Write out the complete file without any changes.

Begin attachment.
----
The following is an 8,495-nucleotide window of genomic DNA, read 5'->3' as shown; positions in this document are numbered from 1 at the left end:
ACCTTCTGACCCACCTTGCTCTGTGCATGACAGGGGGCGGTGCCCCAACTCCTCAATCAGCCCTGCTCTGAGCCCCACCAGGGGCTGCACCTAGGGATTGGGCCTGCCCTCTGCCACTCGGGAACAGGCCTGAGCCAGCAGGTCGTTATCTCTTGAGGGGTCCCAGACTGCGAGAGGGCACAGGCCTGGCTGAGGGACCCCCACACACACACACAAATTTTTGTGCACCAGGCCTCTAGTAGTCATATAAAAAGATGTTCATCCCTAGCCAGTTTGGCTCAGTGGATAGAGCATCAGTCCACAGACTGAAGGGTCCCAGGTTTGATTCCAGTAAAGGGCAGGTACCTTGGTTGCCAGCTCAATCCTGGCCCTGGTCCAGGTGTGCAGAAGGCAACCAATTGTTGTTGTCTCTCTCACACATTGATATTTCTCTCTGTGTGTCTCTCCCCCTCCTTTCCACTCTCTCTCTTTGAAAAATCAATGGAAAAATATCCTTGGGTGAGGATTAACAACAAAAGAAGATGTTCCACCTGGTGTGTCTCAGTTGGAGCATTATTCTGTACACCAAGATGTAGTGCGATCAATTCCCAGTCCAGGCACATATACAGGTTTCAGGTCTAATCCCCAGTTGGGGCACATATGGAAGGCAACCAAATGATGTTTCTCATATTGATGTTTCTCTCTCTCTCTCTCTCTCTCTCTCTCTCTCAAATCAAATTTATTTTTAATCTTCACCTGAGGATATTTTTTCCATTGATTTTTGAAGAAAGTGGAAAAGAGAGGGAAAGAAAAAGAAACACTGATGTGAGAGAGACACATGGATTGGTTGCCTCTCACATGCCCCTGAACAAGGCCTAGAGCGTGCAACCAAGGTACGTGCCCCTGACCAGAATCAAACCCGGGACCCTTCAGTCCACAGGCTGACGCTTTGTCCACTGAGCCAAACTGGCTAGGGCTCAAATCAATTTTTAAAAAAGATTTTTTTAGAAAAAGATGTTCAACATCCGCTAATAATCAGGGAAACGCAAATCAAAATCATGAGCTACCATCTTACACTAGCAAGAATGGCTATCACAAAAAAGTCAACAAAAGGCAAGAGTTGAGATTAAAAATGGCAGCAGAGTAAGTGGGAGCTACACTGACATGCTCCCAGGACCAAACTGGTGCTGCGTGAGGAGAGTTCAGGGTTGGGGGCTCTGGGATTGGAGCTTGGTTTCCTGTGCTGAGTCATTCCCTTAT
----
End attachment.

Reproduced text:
The following is an 8,495-nucleotide window of genomic DNA, read 5'->3' as shown; positions in this document are numbered from 1 at the left end:
ACCTTCTGACCCACCTTGCTCTGTGCATGACAGGGGGCGGTGCCCCAACTCCTCAATCAGCCCTGCTCTGAGCCCCACCAGGGGCTGCACCTAGGGATTGGGCCTGCCCTCTGCCACTCGGGAACAGGCCTGAGCCAGCAGGTCGTTATCTCTTGAGGGGTCCCAGACTGCGAGAGGGCACAGGCCTGGCTGAGGGACCCCCACACACACACACAAATTTTTGTGCACCAGGCCTCTAGTAGTCATATAAAAAGATGTTCATCCCTAGCCAGTTTGGCTCAGTGGATAGAGCATCAGTCCACAGACTGAAGGGTCCCAGGTTTGATTCCAGTAAAGGGCAGGTACCTTGGTTGCCAGCTCAATCCTGGCCCTGGTCCAGGTGTGCAGAAGGCAACCAATTGTTGTTGTCTCTCTCACACATTGATATTTCTCTCTGTGTGTCTCTCCCCCTCCTTTCCACTCTCTCTCTTTGAAAAATCAATGGAAAAATATCCTTGGGTGAGGATTAACAACAAAAGAAGATGTTCCACCTGGTGTGTCTCAGTTGGAGCATTATTCTGTACACCAAGATGTAGTGCGATCAATTCCCAGTCCAGGCACATATACAGGTTTCAGGTCTAATCCCCAGTTGGGGCACATATGGAAGGCAACCAAATGATGTTTCTCATATTGATGTTTCTCTCTCTCTCTCTCTCTCTCTCTCTCTCTCAAATCAAATTTATTTTTAATCTTCACCTGAGGATATTTTTTCCATTGATTTTTGAAGAAAGTGGAAAAGAGAGGGAAAGAAAAAGAAACACTGATGTGAGAGAGACACATGGATTGGTTGCCTCTCACATGCCCCTGAACAAGGCCTAGAGCGTGCAACCAAGGTACGTGCCCCTGACCAGAATCAAACCCGGGACCCTTCAGTCCACAGGCTGACGCTTTGTCCACTGAGCCAAACTGGCTAGGGCTCAAATCAATTTTTAAAAAAGATTTTTTTAGAAAAAGATGTTCAACATCCGCTAATAATCAGGGAAACGCAAATCAAAATCATGAGCTACCATCTTACACTAGCAAGAATGGCTATCACAAAAAAGTCAACAAAAGGCAAGAGTTGAGATTAAAAATGGCAGCAGAGTAAGTGGGAGCTACACTGACATGCTCCCAGGACCAAACTGGTGCTGCGTGAGGAGAGTTCAGGGTTGGGGGCTCTGGGATTGGAGCTTGGTTTCCTGTGCTGAGTCATTCCCTTAT